2. Got to Skype with the fam. I could see them, and thanks to the inventors of the iPhone and the mirror, they could see me, too. Missionaries would have killed for that 100 years ago, and it's free.

3. My pumpkin pies turned out okay...even though I forgot half the milk.

4. Giant Supermarket had cranberry sauce. There's just something about it that just makes Thanksgiving.

5. Four cool kids who ate what we put in front of them, said please and thank you, wore out my dogs, and gave me hugs.

6. David took two days of vacation this week, and I went to work without him. I had no idea work would be so much more boring just by removing my husband. I was itching to get out of there at 3:00...but I got to hang out with him today and yesterday.

7. It's almost Christmas. Christmas. And after that, David's parents come to visit...I'm thankful for families who will spend time, money, and safety to see us. 

8. The grass withers and the flower falls, but the word of the Lord remains forever. And this word is the good news that was preached to me, the precious blood of Christ that bought me (I Peter 1:24-25). I still don't deserve a drop of it.

9. I have a toilet; three, in fact. I realize how silly that sounds, but November 19th was World Toilet Day. And the more I thought about it, the more I realized how great it is to have one. Not just because I'd have to go outside at 4:30 AM to...(ahem). But "as of 14 October, about a year from the start of the epidemic, Haiti's ministry of health reported 473,649 cases of cholera and 6,631 deaths attributed to it across all 10 of the country's departments." (For the rest of the article, click here.) And I bet there a lot more going unrecorded who never make it to a hospital. But I have a toilet, and that helps more than just me.

10. You. Yes, you. You pray for us and support us, and please believe me when I say that nothing can replace it and nothing could mean more.

Happy Thanksgiving.

14 November 2011

Shameless Plug

Hey, you were warned. This is another shameless plug for SendThemForHim.com, the site that gives to our ministry support when you shop through them.

Does it cost you more money? Nope. Just time. I was curious, actually, so I timed it. Without using my bookmark, it only took me 49.4 seconds to get to Amazon.com through their site. So if you've got 45 seconds, you can help this couple stay in Haiti gratis (that means "free").

How does it work? Well, I'm glad you asked.

Step One: You'll start by opening this link in a new tab or window: http://www.sendthemforhim.com/files/Groups/Harms/MerchantList.html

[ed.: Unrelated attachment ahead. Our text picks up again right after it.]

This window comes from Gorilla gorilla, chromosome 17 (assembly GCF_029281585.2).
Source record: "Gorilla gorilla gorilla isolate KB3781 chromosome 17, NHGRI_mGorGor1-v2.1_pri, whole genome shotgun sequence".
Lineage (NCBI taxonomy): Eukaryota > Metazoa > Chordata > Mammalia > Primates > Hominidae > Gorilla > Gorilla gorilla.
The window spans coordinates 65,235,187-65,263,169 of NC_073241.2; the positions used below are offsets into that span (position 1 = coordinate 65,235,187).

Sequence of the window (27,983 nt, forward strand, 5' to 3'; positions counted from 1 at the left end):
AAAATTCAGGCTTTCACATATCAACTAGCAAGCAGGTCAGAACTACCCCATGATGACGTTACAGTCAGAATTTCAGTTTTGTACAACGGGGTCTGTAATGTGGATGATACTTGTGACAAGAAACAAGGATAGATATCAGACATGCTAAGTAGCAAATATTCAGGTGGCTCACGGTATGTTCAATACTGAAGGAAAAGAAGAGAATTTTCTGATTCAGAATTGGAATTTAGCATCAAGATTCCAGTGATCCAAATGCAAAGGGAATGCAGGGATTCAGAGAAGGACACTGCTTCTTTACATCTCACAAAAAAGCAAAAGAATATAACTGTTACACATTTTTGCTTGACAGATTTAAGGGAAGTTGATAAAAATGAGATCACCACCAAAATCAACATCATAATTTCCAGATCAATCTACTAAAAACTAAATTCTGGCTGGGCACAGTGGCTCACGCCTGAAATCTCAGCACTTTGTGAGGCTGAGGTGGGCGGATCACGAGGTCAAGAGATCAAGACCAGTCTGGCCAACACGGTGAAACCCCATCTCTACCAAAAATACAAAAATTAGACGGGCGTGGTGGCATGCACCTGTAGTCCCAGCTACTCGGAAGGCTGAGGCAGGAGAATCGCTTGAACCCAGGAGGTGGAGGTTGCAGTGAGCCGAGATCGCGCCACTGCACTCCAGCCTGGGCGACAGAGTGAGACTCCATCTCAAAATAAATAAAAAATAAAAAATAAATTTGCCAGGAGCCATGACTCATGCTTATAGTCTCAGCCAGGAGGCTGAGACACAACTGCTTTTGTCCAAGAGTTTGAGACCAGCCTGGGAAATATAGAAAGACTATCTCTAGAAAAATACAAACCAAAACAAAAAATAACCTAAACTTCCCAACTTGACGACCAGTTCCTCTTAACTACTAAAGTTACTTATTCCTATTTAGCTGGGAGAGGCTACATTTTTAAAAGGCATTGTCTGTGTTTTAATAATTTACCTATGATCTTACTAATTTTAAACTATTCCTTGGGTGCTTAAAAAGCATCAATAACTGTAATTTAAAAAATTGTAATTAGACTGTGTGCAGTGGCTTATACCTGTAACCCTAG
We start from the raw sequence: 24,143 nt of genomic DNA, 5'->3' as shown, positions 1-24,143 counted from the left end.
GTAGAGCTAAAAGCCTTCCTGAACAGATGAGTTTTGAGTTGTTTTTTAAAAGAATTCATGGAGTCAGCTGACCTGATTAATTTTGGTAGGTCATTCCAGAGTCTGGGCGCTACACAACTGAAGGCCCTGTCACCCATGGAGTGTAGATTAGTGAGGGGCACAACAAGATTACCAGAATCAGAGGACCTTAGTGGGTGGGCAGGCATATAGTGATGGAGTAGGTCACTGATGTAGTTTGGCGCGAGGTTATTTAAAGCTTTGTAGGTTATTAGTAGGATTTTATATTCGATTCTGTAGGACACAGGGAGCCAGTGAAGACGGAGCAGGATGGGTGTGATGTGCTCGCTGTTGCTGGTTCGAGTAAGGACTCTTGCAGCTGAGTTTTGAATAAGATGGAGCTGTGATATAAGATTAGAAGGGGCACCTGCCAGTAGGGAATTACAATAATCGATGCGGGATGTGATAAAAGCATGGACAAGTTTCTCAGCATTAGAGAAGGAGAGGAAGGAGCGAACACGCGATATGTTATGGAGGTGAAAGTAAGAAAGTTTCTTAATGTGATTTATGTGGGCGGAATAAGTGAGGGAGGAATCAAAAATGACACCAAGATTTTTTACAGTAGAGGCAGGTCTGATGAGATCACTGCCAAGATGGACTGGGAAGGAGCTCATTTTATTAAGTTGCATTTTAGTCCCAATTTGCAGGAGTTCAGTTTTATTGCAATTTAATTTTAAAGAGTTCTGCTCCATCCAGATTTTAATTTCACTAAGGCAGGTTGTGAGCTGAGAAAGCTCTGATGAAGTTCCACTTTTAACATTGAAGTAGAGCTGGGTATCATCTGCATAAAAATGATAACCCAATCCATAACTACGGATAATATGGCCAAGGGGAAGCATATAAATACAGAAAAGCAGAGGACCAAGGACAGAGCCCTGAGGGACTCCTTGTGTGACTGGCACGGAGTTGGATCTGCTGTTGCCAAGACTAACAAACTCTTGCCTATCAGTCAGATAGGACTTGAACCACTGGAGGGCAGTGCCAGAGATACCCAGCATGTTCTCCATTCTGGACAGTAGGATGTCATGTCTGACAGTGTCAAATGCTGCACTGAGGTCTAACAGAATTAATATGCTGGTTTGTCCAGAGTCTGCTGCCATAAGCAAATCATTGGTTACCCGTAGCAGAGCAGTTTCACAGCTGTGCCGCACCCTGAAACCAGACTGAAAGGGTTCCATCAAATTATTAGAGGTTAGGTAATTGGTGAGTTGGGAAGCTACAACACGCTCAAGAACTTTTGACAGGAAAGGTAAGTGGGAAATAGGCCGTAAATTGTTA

Step Two: Find the store you're looking for. Click on the category next to it, and scroll down until you find it again. Click on the picture to the left to be taken to the website.

Step Three: Shop!

Step Four: Pay!

Step Five: Actually, there were only four steps. Sorry about that. I got carried away by how easy it was. Send Them For Him will automatically credit the charity percentage back to us. Elementary, my dear shopper.

As you do your Christmas shopping, please keep us in mind! We appreciate anything you can do.

13 November 2011

In which Christine tries to cram a whole weekend into one day

This morning, I did not go to church. My yard guy called me last night to see if we were coming.

O: Are you coming to church tomorrow?
Me: We'll see. I'm not sure yet.
O: I don't like it when you don't come. I want to see you. You didn't come last week.
Me: That's true. But I went to Bible study on Friday.
O: Evangelicals are supposed to go to church. It's good to be together.
Me: That's true, it is. Maybe we'll come.

But we didn't. We slept in, because both worked on Saturday and were exhausted. And now I am bravely attempting to cram an entire weekend into one day, before we must go back to work on Monday.

This morning, I locked the dogs on the porch and broke out our new basketball. "You do realize it's only 7:45 AM, don't you?" David quietly reminded me, as I started dribbling. Really? I'd already had pancakes (a weekend tradition) and answered some e-mails. I stopped to listen. Our neighbors were already up. Life here starts at 5 AM anyway.

Our yard is completely concrete. There are about three places where it's not, as if someone sighed and said, "Well, I guess if it's already growing there, we can't stop it." It's bad for plants, but perfect for basketball. I wanted to play HORSE, but we settled on PIG instead. I stumped him with my "backwards over the head" shot, but he won in the end...but only by one "G." After he beat me, we let the dogs out, to see what their reactions would be. I don't know if you've ever shown a Haitian dog a basketball, but there were two distinct reactions:

1) Gracie couldn't believe her luck. Her "grandparents" had brought this GIANT ball--just for her. She couldn't figure out why I was throwing it up into the air instead of letting her chase it, but oh man, was she ready for it. She practically bounced up and down, ears up, tail wagging, barking, as if to say, "Go ahead, throw it--I don't know how I'm going to get it into my mouth to bring it back to you, but I will find a way."